Like many albums of its ilk, ‘The Ghost Of Orion’ is best experienced listening to it start to finish. Dynamically, it’s always difficult to build up such a slow album, but the band have managed to hold my attention for the full 56 minutes of its running time. The album starts with the faster, more accessible tracks, but that is all relative. None of the first three songs is easy to digest and they are all even short of midtempo. If you can make it through those, you are ready for the 10-minute ultra-doom tracks ‘The Long Black Land’ and ‘The Old Earth’. Even after all these years, it’s remarkable how much Craighan can wring out of what is essentially a limited amount of musical information.

Beside the five actual songs, there are three lengthy interludes, all of which are excellent. The most notable of these is ‘The Solace’, which is almost six minutes of Craighan playing his trademark riffs with Wardruna’s Lindy Fay Hella singing on top of it and no other accompaniment. The best example of the aforementioned Celtic Frost-ish avant-gardism. Add the sublime production – roomy and contemporary, but not too flat or hollow – to the mix and you’ve got yourself an excellent gothic doom metal album. Easily the best My Dying Bride album since ‘The Dreadful Hours’. Possibly even better.

Recommended tracks: ‘The Long Black Land’, ‘The Solace’, ‘To Outlive The Gods’

Album of the Week 02-2020: Apocalyptica – Cell-0


Apocalyptica has never shied away from trying new things. Some of those were great ideas, such as moving beyond the novelty of being a cello-only metal cover band by writing original material and adding drums. Others were hit and miss, such as adding vocals. As a result, Apocalyptica’s journey has always been an interesting one, but no album ever appealed to me nearly as much as 2003’s ‘Reflections’. Enter ‘Cell-0’, their first post-‘Reflections’ album to exclusively feature original instrumental material. This announcement was met with a degree of anticipation that could easily result in disappointment. Fortunately, ‘Cell-0’ is nothing short of excellent.

Do not expect a second ‘Reflections’. ‘Cell-0’ is notably less overtly metallic than that record was. Eicca Toppinen, Paavo Lötjönen and Perttu Kivilaakso still occasionally run their cellos through distortion pedals and other effects, but the dominant sound on ‘Cell-0’ is the natural sound of the instrument. Compositionally, the music on ‘Cell-0’ appears to be inspired by soundtracks first and foremost. Listening to the album is an atmospheric, almost cinematic experience defined by beautiful melodies, interesting textures and an expert sense of dynamics. The movie ‘Cell-0’ accompanies still needs to be written, but the music certainly brings images to mind.

‘Cell-0’ still contains a couple of moments during which the cello parts can be described as riffs. You do not need a lot of imagination to picture large portions of ‘Ashes Of The New World’, ‘En Route To Mayhem’ and ‘Beyond The Stars’ being played by a guitarist. And the lengthy title track is a progressive metal tour de force. Much of the album is devoted to a more traditional approach of the cello, however. Heavy metal is such an important part of Apocalyptica’s inspiration that it will likely never be completely gone, but ‘Cell-0’ certainly sounds more classical. Almost gothic at times.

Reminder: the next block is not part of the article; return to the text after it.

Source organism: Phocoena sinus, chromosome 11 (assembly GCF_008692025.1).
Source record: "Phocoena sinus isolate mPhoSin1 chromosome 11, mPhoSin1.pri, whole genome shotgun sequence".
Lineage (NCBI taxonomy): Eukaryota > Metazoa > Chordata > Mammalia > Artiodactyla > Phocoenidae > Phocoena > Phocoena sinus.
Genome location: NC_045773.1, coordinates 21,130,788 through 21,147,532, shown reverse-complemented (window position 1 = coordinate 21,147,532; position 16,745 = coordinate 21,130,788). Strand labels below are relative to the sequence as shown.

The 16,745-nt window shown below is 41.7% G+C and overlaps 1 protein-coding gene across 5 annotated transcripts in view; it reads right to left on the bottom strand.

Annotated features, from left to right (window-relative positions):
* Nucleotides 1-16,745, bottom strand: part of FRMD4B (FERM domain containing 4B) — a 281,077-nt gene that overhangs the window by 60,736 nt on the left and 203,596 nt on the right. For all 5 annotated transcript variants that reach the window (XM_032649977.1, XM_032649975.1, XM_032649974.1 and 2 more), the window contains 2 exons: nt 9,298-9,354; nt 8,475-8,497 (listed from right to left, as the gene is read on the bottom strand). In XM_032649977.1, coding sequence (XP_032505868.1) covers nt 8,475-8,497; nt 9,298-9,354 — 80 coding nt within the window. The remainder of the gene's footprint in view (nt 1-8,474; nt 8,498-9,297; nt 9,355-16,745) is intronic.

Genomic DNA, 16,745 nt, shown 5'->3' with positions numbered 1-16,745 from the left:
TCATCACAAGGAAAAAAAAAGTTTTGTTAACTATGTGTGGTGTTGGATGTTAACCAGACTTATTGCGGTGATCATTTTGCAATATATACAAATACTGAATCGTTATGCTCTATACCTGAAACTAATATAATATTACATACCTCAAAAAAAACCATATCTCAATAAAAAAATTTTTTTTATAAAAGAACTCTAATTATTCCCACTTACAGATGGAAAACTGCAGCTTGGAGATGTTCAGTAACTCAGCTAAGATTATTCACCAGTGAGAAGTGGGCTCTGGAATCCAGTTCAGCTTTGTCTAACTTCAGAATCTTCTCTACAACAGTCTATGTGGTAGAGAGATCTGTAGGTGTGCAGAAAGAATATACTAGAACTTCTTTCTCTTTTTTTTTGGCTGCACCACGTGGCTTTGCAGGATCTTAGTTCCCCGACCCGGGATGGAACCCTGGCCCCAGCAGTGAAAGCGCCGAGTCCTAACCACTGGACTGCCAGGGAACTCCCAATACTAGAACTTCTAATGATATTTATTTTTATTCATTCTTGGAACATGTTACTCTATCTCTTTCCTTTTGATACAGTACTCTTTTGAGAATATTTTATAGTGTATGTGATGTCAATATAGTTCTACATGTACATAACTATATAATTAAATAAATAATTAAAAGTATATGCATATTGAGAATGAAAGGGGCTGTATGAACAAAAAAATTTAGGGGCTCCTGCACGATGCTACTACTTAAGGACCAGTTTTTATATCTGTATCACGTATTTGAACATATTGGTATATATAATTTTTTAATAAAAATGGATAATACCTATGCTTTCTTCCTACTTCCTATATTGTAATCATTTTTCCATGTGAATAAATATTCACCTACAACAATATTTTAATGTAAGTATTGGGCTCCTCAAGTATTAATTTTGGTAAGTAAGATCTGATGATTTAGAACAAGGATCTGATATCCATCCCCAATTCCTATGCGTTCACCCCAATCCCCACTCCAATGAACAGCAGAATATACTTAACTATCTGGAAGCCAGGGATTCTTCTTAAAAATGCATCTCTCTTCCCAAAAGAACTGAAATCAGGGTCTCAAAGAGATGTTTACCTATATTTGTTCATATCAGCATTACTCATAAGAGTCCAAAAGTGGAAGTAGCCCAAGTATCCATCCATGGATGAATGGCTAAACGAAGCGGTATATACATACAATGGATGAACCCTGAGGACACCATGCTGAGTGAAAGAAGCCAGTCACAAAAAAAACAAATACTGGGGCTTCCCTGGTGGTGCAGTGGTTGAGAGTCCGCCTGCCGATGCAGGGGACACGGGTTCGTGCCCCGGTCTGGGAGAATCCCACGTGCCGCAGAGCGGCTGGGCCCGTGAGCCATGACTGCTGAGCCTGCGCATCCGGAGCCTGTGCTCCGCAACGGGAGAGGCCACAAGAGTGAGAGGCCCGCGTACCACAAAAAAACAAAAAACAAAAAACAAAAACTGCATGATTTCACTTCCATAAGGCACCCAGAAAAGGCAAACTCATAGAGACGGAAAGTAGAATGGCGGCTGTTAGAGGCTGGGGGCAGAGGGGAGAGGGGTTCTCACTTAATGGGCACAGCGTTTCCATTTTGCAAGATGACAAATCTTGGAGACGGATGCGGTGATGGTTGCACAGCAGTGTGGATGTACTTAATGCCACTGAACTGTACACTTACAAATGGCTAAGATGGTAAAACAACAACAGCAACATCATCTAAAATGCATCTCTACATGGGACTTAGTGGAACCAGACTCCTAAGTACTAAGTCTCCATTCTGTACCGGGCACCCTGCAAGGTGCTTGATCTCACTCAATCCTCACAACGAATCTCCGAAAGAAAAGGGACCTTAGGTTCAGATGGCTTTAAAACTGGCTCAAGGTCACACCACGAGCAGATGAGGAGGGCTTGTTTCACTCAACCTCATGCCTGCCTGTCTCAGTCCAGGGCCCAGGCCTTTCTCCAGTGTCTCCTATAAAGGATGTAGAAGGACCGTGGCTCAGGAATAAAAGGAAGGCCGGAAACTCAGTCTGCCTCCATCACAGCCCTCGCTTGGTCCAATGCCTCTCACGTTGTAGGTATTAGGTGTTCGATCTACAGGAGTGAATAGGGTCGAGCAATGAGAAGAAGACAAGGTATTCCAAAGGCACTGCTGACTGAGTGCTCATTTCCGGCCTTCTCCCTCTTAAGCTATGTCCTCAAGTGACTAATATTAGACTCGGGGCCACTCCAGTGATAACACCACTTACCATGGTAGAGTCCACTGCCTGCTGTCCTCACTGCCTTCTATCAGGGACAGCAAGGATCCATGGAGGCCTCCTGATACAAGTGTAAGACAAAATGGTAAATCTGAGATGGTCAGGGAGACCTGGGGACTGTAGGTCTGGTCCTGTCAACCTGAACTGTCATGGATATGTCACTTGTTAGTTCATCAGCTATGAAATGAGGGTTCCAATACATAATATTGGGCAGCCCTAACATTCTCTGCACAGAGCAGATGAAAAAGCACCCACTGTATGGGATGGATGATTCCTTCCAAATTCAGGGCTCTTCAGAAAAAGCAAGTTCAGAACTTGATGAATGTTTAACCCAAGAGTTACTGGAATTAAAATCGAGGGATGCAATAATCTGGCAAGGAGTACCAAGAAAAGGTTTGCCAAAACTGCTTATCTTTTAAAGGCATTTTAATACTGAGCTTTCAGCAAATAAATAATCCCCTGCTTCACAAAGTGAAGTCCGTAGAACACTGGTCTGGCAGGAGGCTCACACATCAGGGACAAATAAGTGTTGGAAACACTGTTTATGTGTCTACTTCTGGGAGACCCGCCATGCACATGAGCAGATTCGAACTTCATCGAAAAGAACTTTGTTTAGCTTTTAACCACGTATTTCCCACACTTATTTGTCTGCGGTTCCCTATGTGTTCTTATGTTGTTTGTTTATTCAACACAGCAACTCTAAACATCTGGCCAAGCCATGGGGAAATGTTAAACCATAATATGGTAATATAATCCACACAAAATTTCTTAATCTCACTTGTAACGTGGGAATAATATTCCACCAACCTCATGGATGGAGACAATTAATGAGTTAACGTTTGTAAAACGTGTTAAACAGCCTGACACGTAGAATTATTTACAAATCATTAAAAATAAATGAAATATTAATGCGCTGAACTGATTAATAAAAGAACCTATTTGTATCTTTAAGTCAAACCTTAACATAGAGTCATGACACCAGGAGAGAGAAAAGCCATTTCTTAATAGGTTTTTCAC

Like always, Apocalyptica manages to bridge the gap between classical music and rock music. This time around, the dramatic ‘Call My Name’ balances melancholic string quartet arrangements with surprisingly contemporary rhythms and subtle electronics. ‘Fire & Ice’ starts out folky, with pronounced celtic sounds, but has arguably the most metallic middle section on the album, while ‘Scream For The Silent’ switches between metallic and classical modes rather abruptly, but surprisingly never sounds disjointed. The subdued darkness of ‘Rise’ has an almost suffocating atmosphere, while ‘Catharsis’ would not have sounded out of place on the concert programme of a chamber orchestra.

In true Apocalyptica tradition, ‘Cell-0’ is once again something completely different than anything they have ever done before. There are subtle nods to the likes of ‘Reflections’ and ‘Cult’, but the band was careful not to release the same thing again. Turns out the title of the album was not just a random thing to put on the album cover: ‘Cell-0’ definitely is a tribute to the instrument that defined the careers of Toppinen, Lötjönen and Kivilaakso. Anyone who, like myself, was somewhat disappointed by the vocal detours of the past years should be pleased by Apocalyptica’s return to instrumental. Let’s hope it’s the first chapter of a new trajectory.

Recommended tracks: ‘Call My Name’, ‘Cell-0’, ‘Ashes Of The Modern World’

Album of the Week 51-2019: The Vision Bleak – The Unknown


Gothic rock’s mournful melodies and doom metal’s crushing heaviness appear to be made for each other, both having an irresistibly ominous theatricality to them. More often than not, however, gothic metal bands go for the goth aesthetic rather than the stylistic properties of the genre. For every ‘Irreligious’, there is a symphonic power metal band with operatic female vocals calling themselves gothic. Germany’s The Vision Bleak actually managed to create a genuinely atmospheric sound that is almost equal parts gothic and metal, although their most recent album ‘The Unknown’ is significantly heavier and more metallic than some people might expect.